Wednesday, October 21, 2009

Back to the Basics

Yesterday we bought a new pencil sharpener. I'd wanted to buy a nice electric one for awhile now, something quick and easy. I had no interest in buying an old fashioned sharpener. Those were far distant memories from my old public school days! Technology has come a long way since then.

But I heard a faint whisper (through my enlightened husband) that encouraged me to go "back to the basics" on this purchase. Our culture today tends to foster an I-want-it-now mentality. We've got fast food and fast internet. We can find the best deal online in a matter of seconds and we can order our pizza to be delivered with a few mouse clicks. I can see my pictures as I take them with my digital camera, and have forgotten the excitement that used to come from picking up my photos from a roll of film. If there's a recipe I want to make, I can likely find hundreds of versions online, including detailed reviews of how it turns out. Click, click, click and my bills are paid. A few back and forth texts on a cell phone and a conversation is done.

But there's just something about sticking that #2 pencil into the metal sharpener, cranking it with your hand, and seeing that sharp tip emerge. Going "back" even further, I love watching my husband sharpen a pencil with a knife. We are forgetting what it's like to use our hands and to slow down our minds. We do whatever we can to make our housework and homework faster and easier. But sometimes we just get that mess which is the eaten up pencil out of the electric sharpener.

I feel like this today. My world is spinning ahead of me quickly and I can't seem to catch up. Whether it's laundry, All Saints' Day costumes, homeschool lessons, or my daughter's recent behavior issues, I feel like I'm left in the dust with not a clue as to where to start solving these problems. I am reminded of baby steps. To go back to the basics. Fold a load of laundry now. Buy the fabric for the costumes. Complete a math lesson. Spend some one-on-one time with my child who needs my attention. But instead I run away to the phone or the computer or the homeschool outing. And it all piles up.

So yesterday I went back to square one. I had my mission. Office Depot and JoAnn's fabrics. A stapler, a pencil sharpener and 3 colors of fabric for costumes. It was all I needed and I had my plan. The kids did well in Office Depot and were patient as I debated stapler options and called Hubby for assistance with the pencil sharpener choice. They even got a "compliment" from the employee who was helping me, "They're really smart for being home schooled!"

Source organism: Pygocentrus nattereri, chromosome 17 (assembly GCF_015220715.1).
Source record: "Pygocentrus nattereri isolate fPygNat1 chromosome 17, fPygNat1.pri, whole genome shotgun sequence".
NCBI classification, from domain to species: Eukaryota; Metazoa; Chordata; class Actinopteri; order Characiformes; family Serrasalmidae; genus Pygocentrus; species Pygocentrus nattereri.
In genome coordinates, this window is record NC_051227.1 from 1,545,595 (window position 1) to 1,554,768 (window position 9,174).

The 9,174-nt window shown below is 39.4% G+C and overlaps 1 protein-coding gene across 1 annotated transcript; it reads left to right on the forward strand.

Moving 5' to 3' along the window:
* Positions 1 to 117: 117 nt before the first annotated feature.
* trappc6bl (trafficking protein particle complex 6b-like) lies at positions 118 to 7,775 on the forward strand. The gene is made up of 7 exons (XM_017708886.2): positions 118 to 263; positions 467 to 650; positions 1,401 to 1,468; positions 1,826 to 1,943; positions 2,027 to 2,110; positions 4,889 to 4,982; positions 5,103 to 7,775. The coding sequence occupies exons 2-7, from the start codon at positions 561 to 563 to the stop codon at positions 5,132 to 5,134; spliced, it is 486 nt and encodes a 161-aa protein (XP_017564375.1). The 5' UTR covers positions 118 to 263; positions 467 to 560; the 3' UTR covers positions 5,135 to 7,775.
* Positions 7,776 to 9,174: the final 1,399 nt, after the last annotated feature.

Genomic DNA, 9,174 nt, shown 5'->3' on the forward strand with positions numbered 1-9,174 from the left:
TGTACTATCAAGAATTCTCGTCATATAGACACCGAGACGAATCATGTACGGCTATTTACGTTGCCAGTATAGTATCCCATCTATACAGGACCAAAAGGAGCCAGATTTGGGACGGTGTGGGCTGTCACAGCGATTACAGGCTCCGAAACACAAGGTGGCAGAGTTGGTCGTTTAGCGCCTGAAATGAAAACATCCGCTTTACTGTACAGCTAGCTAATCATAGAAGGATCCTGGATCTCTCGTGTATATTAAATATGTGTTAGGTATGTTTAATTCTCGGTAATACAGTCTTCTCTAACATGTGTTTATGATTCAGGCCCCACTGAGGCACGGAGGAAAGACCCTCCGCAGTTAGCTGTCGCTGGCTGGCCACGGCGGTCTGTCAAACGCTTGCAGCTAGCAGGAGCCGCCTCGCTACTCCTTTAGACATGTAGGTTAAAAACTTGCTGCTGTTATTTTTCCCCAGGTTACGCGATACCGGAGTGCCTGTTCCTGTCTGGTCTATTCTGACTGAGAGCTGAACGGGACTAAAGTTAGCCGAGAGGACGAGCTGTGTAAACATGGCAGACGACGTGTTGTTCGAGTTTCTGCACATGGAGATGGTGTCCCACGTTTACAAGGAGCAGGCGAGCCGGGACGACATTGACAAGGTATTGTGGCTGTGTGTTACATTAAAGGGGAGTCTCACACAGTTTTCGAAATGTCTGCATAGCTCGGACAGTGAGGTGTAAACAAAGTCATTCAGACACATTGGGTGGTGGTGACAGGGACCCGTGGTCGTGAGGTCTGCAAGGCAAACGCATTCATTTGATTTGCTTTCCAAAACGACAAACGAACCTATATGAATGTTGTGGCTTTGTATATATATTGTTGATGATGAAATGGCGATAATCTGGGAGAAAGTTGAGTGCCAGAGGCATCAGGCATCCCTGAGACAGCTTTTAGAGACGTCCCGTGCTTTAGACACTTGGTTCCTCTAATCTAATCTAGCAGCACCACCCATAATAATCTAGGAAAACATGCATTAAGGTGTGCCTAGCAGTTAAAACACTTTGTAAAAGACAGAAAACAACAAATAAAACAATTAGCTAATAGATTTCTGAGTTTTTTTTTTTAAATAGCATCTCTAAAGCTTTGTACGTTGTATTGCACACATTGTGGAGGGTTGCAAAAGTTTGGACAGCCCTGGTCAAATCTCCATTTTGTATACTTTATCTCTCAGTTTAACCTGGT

But things went downhill at JoAnn's. Fabric was being knocked to the ground and children were hiding under shelving and behind boxes. I had to get out quick, but not without the whines and protests of the kids who wanted their 'wants' now!

Today was even worse. After 2 1/2 hours at the park on a gorgeous afternoon, I decided to brave Wal-Mart with hungry children at 6:00 p.m to find some cheaper fabric. Brilliant. We left the store with one child sobbing about wanting glittered zebra flats, one hysterical about leaving before we bought some snacks, and the last (with unsnapped britches, after getting a diaper change in the cart!) was crying to be held and nursed. I barely made it to the car with all 3 of them. My saving grace was the threat that the security guard was going to come and think they were hurt for screaming and crying so loudly. It was probably my worst store experience ever, but I was actually laughing at how silly we must have looked.

And so my lesson today: Slow down. Simplify. Listen to that sharpener slowly crank those pencils to complete sharpness. These children can't be forced into an electric pencil sharpener. They will come out broken. I need to enjoy them for who they are. Precious children made in God's image and entrusted to slowly sharpen and hone, to love and care for them as God cares for us. To do my best to give them a happy, yet simple life, knowing they are loved and knowing the God who made them.

Tomorrow's goals: Spend time playing with each child. Put away some laundry. Start cutting the fabric. Prepare to donate some extra toys and clothing. Thank my husband for showing me how to love the simple things. Pray.


Melissa said...

Blair, you are so beautiful. I loved this post and needed it so much this morning. Thank you so much for sharing!

Kimberly said...

I really loved what you said today Blair, especially after I posted this AM about all the repairs we've been making lately.

I think this is one of your best yet.

Melissa D. said...

how true. Thanks for sharing.

p.s. The fabric store is difficult with kids, so much to see and touch, and lots of places to hide. We had our own experience recently . . . but, I also remember spending time in the fabric store with my mom when I was younger.

I love that you share and bless us all with your blessings.

Lillian said...

Thank you for this post!!

Stephanie said...

I still have memories of the hand-cranked pencil sharpener installed in the utility room of my grandparent's house. I used to love to use it when she'd be "schooling" me over the summer when I'd stay with them. It's a very fond memory; there is something truly magical about a hand-cranked pencil sharpener. :-)

Elizabeth said...

Nice post, Blair! I have memories of going to Cloth World with my mom and wanting to sit under all the fabric and touch everything!! Made me smile thinking of it. As far as Wal-Mart, we all have or will be there at some point, that is for sure. Some of my most award-winning mommy moments are at Target or the grocery store when you just want to pull your hair out. You are not alone! :-)

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